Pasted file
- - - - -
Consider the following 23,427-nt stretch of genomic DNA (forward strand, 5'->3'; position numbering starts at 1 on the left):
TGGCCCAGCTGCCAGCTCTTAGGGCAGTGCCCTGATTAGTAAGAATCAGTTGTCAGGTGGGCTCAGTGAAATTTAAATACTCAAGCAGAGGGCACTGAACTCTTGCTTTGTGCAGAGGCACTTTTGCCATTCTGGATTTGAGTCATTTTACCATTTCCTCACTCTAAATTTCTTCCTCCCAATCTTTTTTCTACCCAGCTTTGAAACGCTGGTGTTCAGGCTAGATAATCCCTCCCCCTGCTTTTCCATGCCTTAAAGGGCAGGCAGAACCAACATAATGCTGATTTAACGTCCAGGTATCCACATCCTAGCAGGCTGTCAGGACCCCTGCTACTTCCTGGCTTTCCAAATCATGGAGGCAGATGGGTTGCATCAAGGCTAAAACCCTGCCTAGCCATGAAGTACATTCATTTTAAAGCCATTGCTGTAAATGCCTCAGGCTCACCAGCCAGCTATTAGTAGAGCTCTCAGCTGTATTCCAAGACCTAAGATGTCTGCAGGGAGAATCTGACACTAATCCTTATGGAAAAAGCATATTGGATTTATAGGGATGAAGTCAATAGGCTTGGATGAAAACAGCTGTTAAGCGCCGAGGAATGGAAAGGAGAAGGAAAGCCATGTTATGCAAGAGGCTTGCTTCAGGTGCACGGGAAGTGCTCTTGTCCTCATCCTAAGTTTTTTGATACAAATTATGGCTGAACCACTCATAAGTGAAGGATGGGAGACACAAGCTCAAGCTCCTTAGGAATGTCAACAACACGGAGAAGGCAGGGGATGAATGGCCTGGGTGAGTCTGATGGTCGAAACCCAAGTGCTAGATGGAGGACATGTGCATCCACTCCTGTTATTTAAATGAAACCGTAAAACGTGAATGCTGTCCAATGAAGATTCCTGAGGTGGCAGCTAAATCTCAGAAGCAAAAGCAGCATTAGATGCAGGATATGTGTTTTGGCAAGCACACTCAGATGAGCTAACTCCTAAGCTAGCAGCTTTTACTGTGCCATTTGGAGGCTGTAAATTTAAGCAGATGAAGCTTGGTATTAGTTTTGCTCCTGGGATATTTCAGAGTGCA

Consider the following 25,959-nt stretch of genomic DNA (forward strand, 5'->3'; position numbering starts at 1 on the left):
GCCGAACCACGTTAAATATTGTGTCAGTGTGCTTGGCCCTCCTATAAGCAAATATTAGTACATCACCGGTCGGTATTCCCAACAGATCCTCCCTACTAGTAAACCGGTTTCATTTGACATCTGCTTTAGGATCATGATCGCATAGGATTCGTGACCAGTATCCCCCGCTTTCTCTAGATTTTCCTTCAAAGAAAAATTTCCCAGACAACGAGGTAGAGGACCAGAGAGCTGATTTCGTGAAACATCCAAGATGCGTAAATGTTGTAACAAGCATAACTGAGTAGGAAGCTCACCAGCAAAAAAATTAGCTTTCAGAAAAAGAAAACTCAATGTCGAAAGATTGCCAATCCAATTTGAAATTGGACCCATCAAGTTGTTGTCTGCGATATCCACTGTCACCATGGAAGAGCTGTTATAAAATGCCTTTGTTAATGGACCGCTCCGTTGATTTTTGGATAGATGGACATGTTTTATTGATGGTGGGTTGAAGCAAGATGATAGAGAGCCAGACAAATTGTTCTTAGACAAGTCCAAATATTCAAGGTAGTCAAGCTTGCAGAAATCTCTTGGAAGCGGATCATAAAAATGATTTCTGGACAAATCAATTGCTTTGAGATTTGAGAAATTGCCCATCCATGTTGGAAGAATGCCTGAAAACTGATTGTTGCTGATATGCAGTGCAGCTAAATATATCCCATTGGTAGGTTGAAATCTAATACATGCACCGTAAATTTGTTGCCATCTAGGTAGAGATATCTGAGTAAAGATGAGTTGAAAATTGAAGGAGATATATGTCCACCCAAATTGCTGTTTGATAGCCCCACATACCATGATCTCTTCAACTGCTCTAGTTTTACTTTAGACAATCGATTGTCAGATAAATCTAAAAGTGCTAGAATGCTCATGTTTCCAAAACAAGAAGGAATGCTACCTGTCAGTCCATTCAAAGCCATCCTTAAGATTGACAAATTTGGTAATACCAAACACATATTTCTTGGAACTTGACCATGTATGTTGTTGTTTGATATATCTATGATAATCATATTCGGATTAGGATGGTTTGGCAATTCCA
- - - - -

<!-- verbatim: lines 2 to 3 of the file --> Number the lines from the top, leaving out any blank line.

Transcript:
TGGCCCAGCTGCCAGCTCTTAGGGCAGTGCCCTGATTAGTAAGAATCAGTTGTCAGGTGGGCTCAGTGAAATTTAAATACTCAAGCAGAGGGCACTGAACTCTTGCTTTGTGCAGAGGCACTTTTGCCATTCTGGATTTGAGTCATTTTACCATTTCCTCACTCTAAATTTCTTCCTCCCAATCTTTTTTCTACCCAGCTTTGAAACGCTGGTGTTCAGGCTAGATAATCCCTCCCCCTGCTTTTCCATGCCTTAAAGGGCAGGCAGAACCAACATAATGCTGATTTAACGTCCAGGTATCCACATCCTAGCAGGCTGTCAGGACCCCTGCTACTTCCTGGCTTTCCAAATCATGGAGGCAGATGGGTTGCATCAAGGCTAAAACCCTGCCTAGCCATGAAGTACATTCATTTTAAAGCCATTGCTGTAAATGCCTCAGGCTCACCAGCCAGCTATTAGTAGAGCTCTCAGCTGTATTCCAAGACCTAAGATGTCTGCAGGGAGAATCTGACACTAATCCTTATGGAAAAAGCATATTGGATTTATAGGGATGAAGTCAATAGGCTTGGATGAAAACAGCTGTTAAGCGCCGAGGAATGGAAAGGAGAAGGAAAGCCATGTTATGCAAGAGGCTTGCTTCAGGTGCACGGGAAGTGCTCTTGTCCTCATCCTAAGTTTTTTGATACAAATTATGGCTGAACCACTCATAAGTGAAGGATGGGAGACACAAGCTCAAGCTCCTTAGGAATGTCAACAACACGGAGAAGGCAGGGGATGAATGGCCTGGGTGAGTCTGATGGTCGAAACCCAAGTGCTAGATGGAGGACATGTGCATCCACTCCTGTTATTTAAATGAAACCGTAAAACGTGAATGCTGTCCAATGAAGATTCCTGAGGTGGCAGCTAAATCTCAGAAGCAAAAGCAGCATTAGATGCAGGATATGTGTTTTGGCAAGCACACTCAGATGAGCTAACTCCTAAGCTAGCAGCTTTTACTGTGCCATTTGGAGGCTGTAAATTTAAGCAGATGAAGCTTGGTATTAGTTTTGCTCCTGGGATATTTCAGAGTGCA

Consider the following 25,959-nt stretch of genomic DNA (forward strand, 5'->3'; position numbering starts at 1 on the left):